UMN implements tuition assistance program for tribal-registered Native American students from Minnesota

Announced Nov. 1, the program comes as an indication of strengthening relationships between the University and tribal nations but some argue that the program’s eligibility criteria should extend to more students.

Sarah Mai

Sarah Mai

by Ava Thompson

Beginning in the fall semester of 2022, the University of Minnesota will expand its tuition waiver program for undergraduate Native American first-year or transfer students on all five campuses.

Students must be registered with one of the 11 federally recognized Minnesota Native American tribes to qualify for the program. Transfer students may qualify as long as they are transferring from a tribal community college.

The Native American Promise Tuition Program will provide scholarships covering full tuition costs for eligible students with a total family income under $75,000 as determined by the Free Application for Federal Student Aid (FAFSA). Students whose families earn up to $125,000 can qualify for reduced tuition.
Madison Gebeck, a fourth-year student and a member of Red Lake Nation, said she was excited about the program until she learned its parameters.
“I was super excited,” Gebeck said. “I was like, ‘Oh my God, this is such a great thing,’ and then I looked at the fine print. And I realized that although this was a good first step, it’s definitely a first step.”
Gebeck said she thinks the program eligibility should be expanded to include reciprocity states, such as Wisconsin and South Dakota, and Native descendants.
“I think the one thing that could definitely be done is, at Morris, you can be a descendant,” Gebeck said. “Which means you still have the piece of paper that says that you’re Native, but you don’t have the piece of paper that says that you’re enrolled.”
The Minnesota Indian Affairs Council requested that the University strengthen its relationship with Minnesota tribes in a June 26, 2020 resolution to “welcome a new era of relationship building and partnership with the University of Minnesota.”
One of the resolutions calls for the University to “establish a system-wide tuition waiver system for American Indian undergraduate and graduate students at each of its campuses rather than just the Morris campus,” which has had a free tuition waiver system for all its Native students since 1909.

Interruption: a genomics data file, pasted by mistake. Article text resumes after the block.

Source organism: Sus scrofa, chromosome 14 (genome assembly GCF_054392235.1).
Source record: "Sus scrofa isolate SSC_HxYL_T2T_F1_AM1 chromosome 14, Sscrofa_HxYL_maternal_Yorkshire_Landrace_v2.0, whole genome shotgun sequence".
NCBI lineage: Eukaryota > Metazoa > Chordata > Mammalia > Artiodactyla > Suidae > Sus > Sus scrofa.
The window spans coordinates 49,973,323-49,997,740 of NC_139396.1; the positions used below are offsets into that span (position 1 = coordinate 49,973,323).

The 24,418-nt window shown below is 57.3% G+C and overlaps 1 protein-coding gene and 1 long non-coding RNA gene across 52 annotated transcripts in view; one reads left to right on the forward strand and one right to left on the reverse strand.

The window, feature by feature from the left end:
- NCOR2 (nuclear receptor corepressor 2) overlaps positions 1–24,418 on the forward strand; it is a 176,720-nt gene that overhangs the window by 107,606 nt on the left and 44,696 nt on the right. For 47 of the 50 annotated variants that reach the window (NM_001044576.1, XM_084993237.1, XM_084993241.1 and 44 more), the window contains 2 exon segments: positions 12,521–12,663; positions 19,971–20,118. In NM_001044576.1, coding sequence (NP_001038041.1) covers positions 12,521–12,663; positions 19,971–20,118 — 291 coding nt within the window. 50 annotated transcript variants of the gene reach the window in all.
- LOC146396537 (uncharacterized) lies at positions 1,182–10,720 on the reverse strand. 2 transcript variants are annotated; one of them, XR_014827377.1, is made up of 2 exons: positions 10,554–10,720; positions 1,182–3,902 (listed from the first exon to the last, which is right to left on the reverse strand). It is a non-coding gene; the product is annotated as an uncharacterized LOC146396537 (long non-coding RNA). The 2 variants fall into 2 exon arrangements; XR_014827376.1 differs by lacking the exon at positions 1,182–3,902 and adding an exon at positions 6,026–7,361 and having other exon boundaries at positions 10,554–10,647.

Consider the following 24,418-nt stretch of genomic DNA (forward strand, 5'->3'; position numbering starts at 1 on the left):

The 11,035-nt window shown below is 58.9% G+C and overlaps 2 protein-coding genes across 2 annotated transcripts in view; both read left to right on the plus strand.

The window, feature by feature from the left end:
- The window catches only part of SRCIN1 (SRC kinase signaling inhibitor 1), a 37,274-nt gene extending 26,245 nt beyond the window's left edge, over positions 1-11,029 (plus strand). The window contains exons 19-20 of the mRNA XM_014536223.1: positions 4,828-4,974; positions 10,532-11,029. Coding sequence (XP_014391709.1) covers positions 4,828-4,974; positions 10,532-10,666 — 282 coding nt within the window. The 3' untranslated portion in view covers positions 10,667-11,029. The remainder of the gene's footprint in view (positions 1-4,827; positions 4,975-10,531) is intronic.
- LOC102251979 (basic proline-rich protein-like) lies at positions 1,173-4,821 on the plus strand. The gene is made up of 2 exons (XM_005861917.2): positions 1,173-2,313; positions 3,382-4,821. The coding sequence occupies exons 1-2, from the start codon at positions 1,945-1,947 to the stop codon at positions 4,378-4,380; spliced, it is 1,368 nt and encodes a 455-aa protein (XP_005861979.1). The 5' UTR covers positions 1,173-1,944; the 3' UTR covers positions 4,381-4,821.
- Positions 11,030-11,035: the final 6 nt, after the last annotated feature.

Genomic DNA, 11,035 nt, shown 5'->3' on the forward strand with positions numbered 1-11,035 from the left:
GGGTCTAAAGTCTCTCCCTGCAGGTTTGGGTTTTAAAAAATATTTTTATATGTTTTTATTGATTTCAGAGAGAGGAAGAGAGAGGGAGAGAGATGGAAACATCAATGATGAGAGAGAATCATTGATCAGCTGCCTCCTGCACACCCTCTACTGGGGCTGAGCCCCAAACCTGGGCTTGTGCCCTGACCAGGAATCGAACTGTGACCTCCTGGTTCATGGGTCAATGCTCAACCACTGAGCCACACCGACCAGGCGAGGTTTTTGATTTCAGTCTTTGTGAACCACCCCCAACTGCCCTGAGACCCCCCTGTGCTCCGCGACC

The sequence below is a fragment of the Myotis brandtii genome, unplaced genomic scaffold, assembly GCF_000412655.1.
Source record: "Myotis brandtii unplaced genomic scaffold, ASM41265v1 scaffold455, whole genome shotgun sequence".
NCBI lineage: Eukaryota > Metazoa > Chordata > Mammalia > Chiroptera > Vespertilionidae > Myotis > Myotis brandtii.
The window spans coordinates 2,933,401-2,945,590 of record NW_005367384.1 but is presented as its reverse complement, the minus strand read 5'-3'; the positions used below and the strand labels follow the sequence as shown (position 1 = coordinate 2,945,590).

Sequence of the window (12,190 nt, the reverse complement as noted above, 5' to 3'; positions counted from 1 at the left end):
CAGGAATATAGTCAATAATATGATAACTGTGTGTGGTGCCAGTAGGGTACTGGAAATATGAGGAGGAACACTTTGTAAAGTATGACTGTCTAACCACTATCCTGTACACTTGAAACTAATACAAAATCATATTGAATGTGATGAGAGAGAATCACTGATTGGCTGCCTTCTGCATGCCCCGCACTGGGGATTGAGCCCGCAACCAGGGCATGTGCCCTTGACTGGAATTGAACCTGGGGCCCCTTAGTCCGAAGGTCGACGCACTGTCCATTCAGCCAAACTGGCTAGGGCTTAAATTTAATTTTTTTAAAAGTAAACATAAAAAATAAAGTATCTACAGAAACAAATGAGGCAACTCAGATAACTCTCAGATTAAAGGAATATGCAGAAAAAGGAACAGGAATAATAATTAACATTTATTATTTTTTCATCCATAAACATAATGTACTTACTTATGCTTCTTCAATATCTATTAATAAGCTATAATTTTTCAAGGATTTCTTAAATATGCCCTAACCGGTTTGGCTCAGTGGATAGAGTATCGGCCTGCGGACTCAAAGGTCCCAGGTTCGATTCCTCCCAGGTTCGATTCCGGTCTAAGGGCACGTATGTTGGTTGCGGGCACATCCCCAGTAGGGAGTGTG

The University of Minnesota Morris was originally a boarding school for Native American children called the Morris Industrial School for Native Americans, which opened in 1887, as one of the many boarding schools run by the US Bureau of Indian Affairs. The school was later transferred to the Minnesota government and became a public university in 1960.
Native children were forcibly separated from family, isolated from their community and culture, as well as abused in boarding schools in order to assimilate, according to the Sahan Journal.
“For 170 years, our University has focused attentively on the needs of all Minnesotans,” said President Joan Gabel in a Nov. 1 press release. “Today we are taking a positive step forward in addressing the needs of Indigenous peoples with a history that predates this state and institution.”
Austria Lewis, Gebeck’s sister, said she would have considered transferring to the University under the program, but is ineligible because she would be transferring from St. Cloud State University, a non-tribal college.
“I was looking forward to this opportunity as I was originally planning to attend the U, but changed my mind due to sports,” Lewis said. “I am only attending my current university for the dance team.”
Shannon Geshick, President of the Minnesota Indian Affairs Council and member of the Bois Forte Band of Chippewa, said she is concerned about the eligibility requirements and hopes the University will expand the program to include more students.
“[As Native Americans] We are graduating around 50% of high school students period, our high school graduation rates are extremely low,” Geshick said. “They [have] been among the lowest in the nation … we are only 1% of the population.”
Both Geshick and Gebeck said tribal membership can be difficult to obtain because of blood quantum — a controversial measurement of the amount of “Indian blood” which can determine tribal residency among other factors.
Expressed as a fraction, blood quantum was an effort by the federal government to limit tribal citizenship. Several tribes in Minnesota have a blood quantum requirement of one-fourth.
“Native identity isn’t necessarily defined by if you’re enrolled, or how much native you are” Gebeck said, “it’s not something anyone really talks about.”
University Tribal Relations Director Karen Diver said in an email that the University will have the opportunity to expand the program with “potential philanthropy and/or other appropriation.”
While subsequent steps have not been approved, accepting transfer students and covering other forms of attendance costs could be possibilities, according to Diver.
“I’ve been saying that it’s a good starting point, but not a good stopping point,” Geshick said. “I’m hoping that they’ll continue to widen the access for Native students.”